The associations of maternal cigarette smoking with congenital anomalies in offspring have been inconsistent. This study aimed to clarify the associations of the timing and intensity of maternal cigarette smoking with 12 subtypes of birth congenital anomalies based on a nationwide large birth cohort in the USA.
We used nationwide birth certificate data from the US National Vital Statistics System during 2016–2019. Women reported the average daily number of cigarettes they consumed 3 months before pregnancy and in each subsequent trimester during pregnancy. Twelve subtypes of congenital anomalies were identified in medical records. Poisson regression analysis was used to estimate the risk ratios (RRs) with 95% confidence intervals (CIs) for 12 subtypes of congenital anomalies associated with the timing (i.e., before pregnancy, and during three different trimesters of pregnancy) and intensity (i.e., number of cigarettes consumed per day) of maternal cigarette smoking.
Among the 12,144,972 women included, 9.3% smoked before pregnancy and 7.0%, 6.0%, and 5.7% in the first, second, and third trimester, respectively. Maternal smoking before or during pregnancy significantly increased the risk of six subtypes of birth congenital anomalies (i.e., congenital diaphragmatic hernia, gastroschisis, limb reduction defect, cleft lip with or without cleft palate, cleft palate alone, and hypospadias), even as low as 1–5 cigarettes per day. The adjusted RRs (95% CIs) for overall birth congenital anomalies (defined as having any one of the congenital malformations above significantly associated with maternal cigarette smoking) among women who smoked 1–5, 6–10, and ≥ 11 cigarettes per day before pregnancy were 1.31 (1.22–1.41), 1.25 (1.17–1.33), and 1.35 (1.28–1.43), respectively. Corresponding values were 1.23 (1.14–1.33), 1.33 (1.24–1.42), 1.33 (1.23–1.43), respectively, for women who smoked cigarettes in the first trimester; 1.32 (1.21–1.44), 1.36 (1.26–1.47), and 1.38 (1.23–1.54), respectively, for women who smoked cigarettes in the second trimester; and 1.33 (1.22–1.44), 1.35 (1.24–1.47), and 1.35 (1.19–1.52), respectively, for women who smoked cigarettes in the third trimester. Compared with women who kept smoking before and throughout pregnancy, women who never smoked had significantly lower risk of congenital anomalies (RR 0.77, 95% CI 0.73–0.81), but women who smoked before pregnancy and quitted during each trimester of pregnancy had no reduced risk (all P > 0.05).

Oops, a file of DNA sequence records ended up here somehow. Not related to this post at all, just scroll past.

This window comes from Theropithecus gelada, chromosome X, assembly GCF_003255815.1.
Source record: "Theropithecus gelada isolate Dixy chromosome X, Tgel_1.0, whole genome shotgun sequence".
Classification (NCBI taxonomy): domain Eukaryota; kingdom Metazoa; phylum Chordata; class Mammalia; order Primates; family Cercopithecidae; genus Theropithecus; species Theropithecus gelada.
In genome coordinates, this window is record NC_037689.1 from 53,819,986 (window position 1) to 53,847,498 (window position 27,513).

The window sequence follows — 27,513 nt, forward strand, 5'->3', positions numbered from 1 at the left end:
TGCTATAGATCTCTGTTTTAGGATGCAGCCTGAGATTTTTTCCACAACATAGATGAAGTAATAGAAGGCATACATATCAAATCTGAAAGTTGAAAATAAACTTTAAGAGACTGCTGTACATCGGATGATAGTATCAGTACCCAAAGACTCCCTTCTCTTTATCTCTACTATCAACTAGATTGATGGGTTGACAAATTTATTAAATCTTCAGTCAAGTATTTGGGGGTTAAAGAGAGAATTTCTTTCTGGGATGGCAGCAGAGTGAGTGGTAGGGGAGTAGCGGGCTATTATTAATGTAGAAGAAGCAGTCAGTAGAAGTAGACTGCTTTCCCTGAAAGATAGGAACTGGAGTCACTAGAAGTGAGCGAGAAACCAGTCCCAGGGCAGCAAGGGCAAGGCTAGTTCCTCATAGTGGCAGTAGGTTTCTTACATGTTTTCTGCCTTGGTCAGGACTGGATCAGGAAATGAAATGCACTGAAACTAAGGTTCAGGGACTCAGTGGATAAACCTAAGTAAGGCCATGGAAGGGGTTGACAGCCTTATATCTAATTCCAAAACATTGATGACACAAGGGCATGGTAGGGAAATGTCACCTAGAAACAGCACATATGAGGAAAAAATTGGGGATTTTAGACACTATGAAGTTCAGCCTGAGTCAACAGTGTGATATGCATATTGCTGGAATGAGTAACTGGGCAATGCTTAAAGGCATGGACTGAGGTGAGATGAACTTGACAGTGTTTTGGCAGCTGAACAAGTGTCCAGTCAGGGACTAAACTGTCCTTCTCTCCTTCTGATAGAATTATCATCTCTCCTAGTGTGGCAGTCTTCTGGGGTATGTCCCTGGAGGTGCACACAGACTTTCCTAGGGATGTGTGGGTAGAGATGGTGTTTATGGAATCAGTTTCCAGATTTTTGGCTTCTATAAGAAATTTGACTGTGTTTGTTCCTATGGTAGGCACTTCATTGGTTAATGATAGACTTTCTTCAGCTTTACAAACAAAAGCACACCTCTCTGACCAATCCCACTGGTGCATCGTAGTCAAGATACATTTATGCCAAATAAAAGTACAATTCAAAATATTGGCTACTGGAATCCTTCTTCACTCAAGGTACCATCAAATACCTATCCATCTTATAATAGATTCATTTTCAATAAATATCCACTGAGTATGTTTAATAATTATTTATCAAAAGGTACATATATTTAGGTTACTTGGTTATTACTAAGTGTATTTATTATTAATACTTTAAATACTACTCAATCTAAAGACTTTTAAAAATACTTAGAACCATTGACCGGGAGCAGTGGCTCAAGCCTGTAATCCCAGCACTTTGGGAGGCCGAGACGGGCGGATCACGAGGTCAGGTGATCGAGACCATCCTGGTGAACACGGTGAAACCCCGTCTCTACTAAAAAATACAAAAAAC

Maternal smoking before or during pregnancy increased the risk of several birth congenital anomalies, even as low as 1–5 cigarettes per day. Maternal smokers who stopped smoking in the subsequent trimesters of pregnancy were still at an increased risk of birth congenital anomalies. Our findings highlighted that smoking cessation interventions should be implemented before pregnancy.